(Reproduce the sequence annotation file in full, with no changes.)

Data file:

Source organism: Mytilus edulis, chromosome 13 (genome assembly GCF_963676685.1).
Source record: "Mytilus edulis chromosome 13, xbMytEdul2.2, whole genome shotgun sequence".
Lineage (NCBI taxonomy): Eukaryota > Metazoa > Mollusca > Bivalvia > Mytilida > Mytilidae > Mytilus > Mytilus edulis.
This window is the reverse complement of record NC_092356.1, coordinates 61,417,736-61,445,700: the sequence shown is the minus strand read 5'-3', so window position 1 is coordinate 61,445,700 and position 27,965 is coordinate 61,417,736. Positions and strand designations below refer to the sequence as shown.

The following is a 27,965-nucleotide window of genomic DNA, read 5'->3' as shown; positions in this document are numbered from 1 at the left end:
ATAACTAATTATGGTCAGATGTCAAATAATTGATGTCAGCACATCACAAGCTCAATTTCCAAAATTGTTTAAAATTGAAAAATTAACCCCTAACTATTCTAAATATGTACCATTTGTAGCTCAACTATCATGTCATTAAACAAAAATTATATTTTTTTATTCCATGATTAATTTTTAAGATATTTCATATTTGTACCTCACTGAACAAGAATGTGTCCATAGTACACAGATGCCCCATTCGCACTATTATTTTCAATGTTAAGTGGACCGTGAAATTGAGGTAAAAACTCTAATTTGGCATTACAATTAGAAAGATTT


Source organism: Mytilus edulis, chromosome 13 (genome assembly GCF_963676685.1).
Source record: "Mytilus edulis chromosome 13, xbMytEdul2.2, whole genome shotgun sequence".
Lineage (NCBI taxonomy): Eukaryota > Metazoa > Mollusca > Bivalvia > Mytilida > Mytilidae > Mytilus > Mytilus edulis.
This window is the reverse complement of record NC_092356.1, coordinates 61,417,736-61,445,700: the sequence shown is the minus strand read 5'-3', so window position 1 is coordinate 61,445,700 and position 27,965 is coordinate 61,417,736. Positions and strand designations below refer to the sequence as shown.

The following is a 27,965-nucleotide window of genomic DNA, read 5'->3' as shown; positions in this document are numbered from 1 at the left end:
ATAACTAATTATGGTCAGATGTCAAATAATTGATGTCAGCACATCACAAGCTCAATTTCCAAAATTGTTTAAAATTGAAAAATTAACCCCTAACTATTCTAAATATGTACCATTTGTAGCTCAACTATCATGTCATTAAACAAAAATTATATTTTTTTATTCCATGATTAATTTTTAAGATATTTCATATTTGTACCTCACTGAACAAGAATGTGTCCATAGTACACAGATGCCCCATTCGCACTATTATTTTCAATGTTAAGTGGACCGTGAAATTGAGGTAAAAACTCTAATTTGGCATTACAATTAGAAAGATTT